To the Editor:
We applaud Drs. Konstantinidou and Balamoutsos for recording their "near miss" of one more associated-but-unrelated catastrophic complication of segmental neuraxial blockade . While one must agree with the authors that blame for postoperative paraplegia would inevitably have fallen upon the regional anesthetic if an epidural catheter had been inserted, as originally planned, nevertheless it is unlikely that the charge could have prevailed in this case where an alternative hypothesis of a surgical etiology seems so highly probable.
In this case, unscheduled hepatic chemotherapy was apparently added to anterior resection of the colon as an afterthought. Normally, great pains are taken to confine cytotoxic perfusion within the liver substance by ligation of anastomotic connections to stomach and gut via the gastroduodenal and right gastric arteries, while retaining ligatures are carefully placed around the injecting catheter sited in the hepatic artery proper via the gastroduodenal artery [2-4]. Prior to cytotoxic injection, complete limitation of perfusion to the liver is checked by inspection of the distribution of water-soluble fluorescent or radiopaque dye. From the authors' report, it is not clear that these customary surgical precautions were observed or that effective steps were taken to prevent any reflux into the celiac trunk by the unspecified volume of injectate. On the contrary, the nature of the injectate would seem designed to encourage just such reflux, since the infusion mixture is reported to have contained lipiodol, an oily contrast medium absolutely contraindicated for intravascular use. When administered intraarterially, the oily droplets embolize distal tissues and impede flow, thus raising pressure within the injecting system.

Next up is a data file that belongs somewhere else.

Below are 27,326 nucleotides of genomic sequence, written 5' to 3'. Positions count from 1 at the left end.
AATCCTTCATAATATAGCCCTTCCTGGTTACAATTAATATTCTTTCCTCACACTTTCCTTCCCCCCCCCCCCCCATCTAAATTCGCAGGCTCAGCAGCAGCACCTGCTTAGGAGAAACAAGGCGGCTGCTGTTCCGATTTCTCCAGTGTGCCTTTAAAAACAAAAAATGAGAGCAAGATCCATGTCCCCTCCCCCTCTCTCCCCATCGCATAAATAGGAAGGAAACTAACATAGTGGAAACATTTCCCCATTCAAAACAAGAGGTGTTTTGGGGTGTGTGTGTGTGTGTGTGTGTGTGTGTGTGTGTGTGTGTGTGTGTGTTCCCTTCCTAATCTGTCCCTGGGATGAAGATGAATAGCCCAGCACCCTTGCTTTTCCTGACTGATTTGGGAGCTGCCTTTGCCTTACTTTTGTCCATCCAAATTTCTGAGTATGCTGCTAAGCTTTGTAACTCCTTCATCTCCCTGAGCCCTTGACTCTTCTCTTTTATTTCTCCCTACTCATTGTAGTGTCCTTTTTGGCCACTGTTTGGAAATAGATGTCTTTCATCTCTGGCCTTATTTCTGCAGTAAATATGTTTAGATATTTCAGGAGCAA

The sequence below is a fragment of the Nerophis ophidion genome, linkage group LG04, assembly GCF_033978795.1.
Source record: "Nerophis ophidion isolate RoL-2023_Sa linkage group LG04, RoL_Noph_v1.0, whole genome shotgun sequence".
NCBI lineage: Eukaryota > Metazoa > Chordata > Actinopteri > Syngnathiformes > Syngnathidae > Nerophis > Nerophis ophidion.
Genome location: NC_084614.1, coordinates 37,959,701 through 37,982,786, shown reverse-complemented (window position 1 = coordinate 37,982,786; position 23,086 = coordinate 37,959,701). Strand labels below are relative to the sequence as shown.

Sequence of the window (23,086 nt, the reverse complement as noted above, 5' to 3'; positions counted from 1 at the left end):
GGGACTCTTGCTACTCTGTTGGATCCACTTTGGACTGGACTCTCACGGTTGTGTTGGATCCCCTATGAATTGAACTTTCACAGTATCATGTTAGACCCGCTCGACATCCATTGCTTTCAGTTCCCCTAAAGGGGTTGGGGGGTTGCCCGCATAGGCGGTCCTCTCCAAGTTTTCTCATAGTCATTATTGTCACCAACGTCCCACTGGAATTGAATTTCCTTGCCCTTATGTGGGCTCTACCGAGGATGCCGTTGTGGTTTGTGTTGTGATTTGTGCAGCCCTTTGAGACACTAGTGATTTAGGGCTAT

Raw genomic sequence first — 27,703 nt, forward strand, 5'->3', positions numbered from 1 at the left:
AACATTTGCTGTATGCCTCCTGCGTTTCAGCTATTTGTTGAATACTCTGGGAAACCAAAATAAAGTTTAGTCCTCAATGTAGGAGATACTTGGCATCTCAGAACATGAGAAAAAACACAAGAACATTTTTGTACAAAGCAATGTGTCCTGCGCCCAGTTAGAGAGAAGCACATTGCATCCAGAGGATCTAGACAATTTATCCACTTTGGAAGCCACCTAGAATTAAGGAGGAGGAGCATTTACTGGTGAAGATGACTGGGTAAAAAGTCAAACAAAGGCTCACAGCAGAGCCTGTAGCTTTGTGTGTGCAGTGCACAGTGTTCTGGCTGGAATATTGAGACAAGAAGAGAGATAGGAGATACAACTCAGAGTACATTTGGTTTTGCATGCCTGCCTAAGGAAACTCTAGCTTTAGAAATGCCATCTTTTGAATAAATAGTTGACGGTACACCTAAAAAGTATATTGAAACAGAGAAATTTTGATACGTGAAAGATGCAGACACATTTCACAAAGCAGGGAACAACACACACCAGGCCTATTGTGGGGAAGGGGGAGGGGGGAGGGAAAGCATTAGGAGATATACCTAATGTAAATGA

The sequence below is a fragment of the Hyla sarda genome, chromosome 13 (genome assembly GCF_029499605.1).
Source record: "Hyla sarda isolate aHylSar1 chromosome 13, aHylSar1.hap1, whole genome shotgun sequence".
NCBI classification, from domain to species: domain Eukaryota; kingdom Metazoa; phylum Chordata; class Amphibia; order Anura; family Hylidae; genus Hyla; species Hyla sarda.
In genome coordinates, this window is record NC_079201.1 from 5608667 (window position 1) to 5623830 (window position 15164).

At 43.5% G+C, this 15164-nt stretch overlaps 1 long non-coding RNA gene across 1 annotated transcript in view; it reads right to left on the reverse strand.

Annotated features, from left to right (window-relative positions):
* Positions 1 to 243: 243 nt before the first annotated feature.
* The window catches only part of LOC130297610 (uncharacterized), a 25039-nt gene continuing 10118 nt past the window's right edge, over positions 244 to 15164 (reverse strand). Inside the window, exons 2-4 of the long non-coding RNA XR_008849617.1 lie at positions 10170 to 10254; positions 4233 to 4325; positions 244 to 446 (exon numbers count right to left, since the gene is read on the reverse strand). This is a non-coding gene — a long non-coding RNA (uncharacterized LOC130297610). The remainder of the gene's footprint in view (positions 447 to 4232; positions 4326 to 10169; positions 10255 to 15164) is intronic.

There is a well-established literature on neurologic catastrophes after accidental injection into peripheral arteries [5-8]. In this case an intraarterial injection of a potent cytotoxic embolizing combination of fluorouracil, mitomycin, adriamycin, and lipiodol was made into the hepatic branch of the celiac trunk within a short distance of the aorta. From there, any retrograde spill would be swept downstream for the short run to the ostium of the artery of Adamkiewicz, with its 85% incidence of exiting between T9 and L2, and from there into the spinal cord. In addition, a portion of that same bolus would enter the superior mesenteric artery only 1 cm below the celiac trunk and lower down the inferior mesenteric artery, between them supplying the entire colon and rectum. Assuming that this scenario is correct, there would be little wonder that the surgeon's anastomotic line broke down on the 14th postoperative day and that death followed 2 days later. Even if an epidural catheter had been inserted, few would argue that a hypothesis of anesthetic causation could prevail over surgical misadventure in this case of postoperative paraplegia.
The authors' report is valuable on two counts: first as a contribution to the literature of hepatic chemotherapy, and second as a reminder of the vulnerability of outcome statistics to reporting errors. In epidural anesthesia, where the incidence of catastrophic neurologic outcomes falls somewhere in the region of 1:10,000-1: 17,000 [9-11], even one case falsely attributed to the anesthetic technique deals a harmful blow at a time when the philosophy of deafferentation is under close scrutiny, both for its risk-benefit ratio and its cost-effectiveness in an increasingly cost-conscious medicopolitical environment.
Philip R. Bromage, MBBS, FFARCS, FRCP(C)
Department of Anaesthesia
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